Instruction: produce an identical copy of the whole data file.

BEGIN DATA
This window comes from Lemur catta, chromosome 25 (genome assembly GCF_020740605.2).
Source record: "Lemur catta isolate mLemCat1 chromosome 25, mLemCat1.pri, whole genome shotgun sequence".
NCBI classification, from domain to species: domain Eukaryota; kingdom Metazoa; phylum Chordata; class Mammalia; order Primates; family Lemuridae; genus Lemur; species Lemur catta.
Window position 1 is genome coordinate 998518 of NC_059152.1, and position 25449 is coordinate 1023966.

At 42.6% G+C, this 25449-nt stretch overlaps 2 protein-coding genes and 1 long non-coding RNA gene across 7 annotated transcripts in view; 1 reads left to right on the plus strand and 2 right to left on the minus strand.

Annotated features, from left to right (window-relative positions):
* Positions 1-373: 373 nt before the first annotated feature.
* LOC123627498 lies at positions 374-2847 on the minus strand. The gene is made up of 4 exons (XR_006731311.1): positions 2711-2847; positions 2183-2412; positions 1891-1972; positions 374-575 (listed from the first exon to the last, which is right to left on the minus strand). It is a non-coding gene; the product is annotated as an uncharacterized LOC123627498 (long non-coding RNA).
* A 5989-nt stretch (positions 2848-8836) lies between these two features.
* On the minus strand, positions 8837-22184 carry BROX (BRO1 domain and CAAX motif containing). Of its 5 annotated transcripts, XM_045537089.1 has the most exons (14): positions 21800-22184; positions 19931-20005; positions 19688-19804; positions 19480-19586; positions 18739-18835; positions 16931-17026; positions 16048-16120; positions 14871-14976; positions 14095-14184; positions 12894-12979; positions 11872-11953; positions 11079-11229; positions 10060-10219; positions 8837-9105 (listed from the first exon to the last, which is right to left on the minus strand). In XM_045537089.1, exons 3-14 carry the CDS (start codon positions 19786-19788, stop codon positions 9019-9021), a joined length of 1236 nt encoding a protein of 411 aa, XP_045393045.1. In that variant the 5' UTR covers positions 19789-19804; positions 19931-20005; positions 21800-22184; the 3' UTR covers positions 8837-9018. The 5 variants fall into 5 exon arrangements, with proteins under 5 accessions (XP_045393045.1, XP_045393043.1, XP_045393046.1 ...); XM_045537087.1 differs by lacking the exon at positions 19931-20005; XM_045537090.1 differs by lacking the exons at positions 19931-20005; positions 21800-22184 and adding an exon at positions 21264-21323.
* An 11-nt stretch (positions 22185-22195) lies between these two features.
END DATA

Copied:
This window comes from Lemur catta, chromosome 25 (genome assembly GCF_020740605.2).
Source record: "Lemur catta isolate mLemCat1 chromosome 25, mLemCat1.pri, whole genome shotgun sequence".
NCBI classification, from domain to species: domain Eukaryota; kingdom Metazoa; phylum Chordata; class Mammalia; order Primates; family Lemuridae; genus Lemur; species Lemur catta.
Window position 1 is genome coordinate 998518 of NC_059152.1, and position 25449 is coordinate 1023966.

At 42.6% G+C, this 25449-nt stretch overlaps 2 protein-coding genes and 1 long non-coding RNA gene across 7 annotated transcripts in view; 1 reads left to right on the plus strand and 2 right to left on the minus strand.

Annotated features, from left to right (window-relative positions):
* Positions 1-373: 373 nt before the first annotated feature.
* LOC123627498 lies at positions 374-2847 on the minus strand. The gene is made up of 4 exons (XR_006731311.1): positions 2711-2847; positions 2183-2412; positions 1891-1972; positions 374-575 (listed from the first exon to the last, which is right to left on the minus strand). It is a non-coding gene; the product is annotated as an uncharacterized LOC123627498 (long non-coding RNA).
* A 5989-nt stretch (positions 2848-8836) lies between these two features.
* On the minus strand, positions 8837-22184 carry BROX (BRO1 domain and CAAX motif containing). Of its 5 annotated transcripts, XM_045537089.1 has the most exons (14): positions 21800-22184; positions 19931-20005; positions 19688-19804; positions 19480-19586; positions 18739-18835; positions 16931-17026; positions 16048-16120; positions 14871-14976; positions 14095-14184; positions 12894-12979; positions 11872-11953; positions 11079-11229; positions 10060-10219; positions 8837-9105 (listed from the first exon to the last, which is right to left on the minus strand). In XM_045537089.1, exons 3-14 carry the CDS (start codon positions 19786-19788, stop codon positions 9019-9021), a joined length of 1236 nt encoding a protein of 411 aa, XP_045393045.1. In that variant the 5' UTR covers positions 19789-19804; positions 19931-20005; positions 21800-22184; the 3' UTR covers positions 8837-9018. The 5 variants fall into 5 exon arrangements, with proteins under 5 accessions (XP_045393045.1, XP_045393043.1, XP_045393046.1 ...); XM_045537087.1 differs by lacking the exon at positions 19931-20005; XM_045537090.1 differs by lacking the exons at positions 19931-20005; positions 21800-22184 and adding an exon at positions 21264-21323.
* An 11-nt stretch (positions 22185-22195) lies between these two features.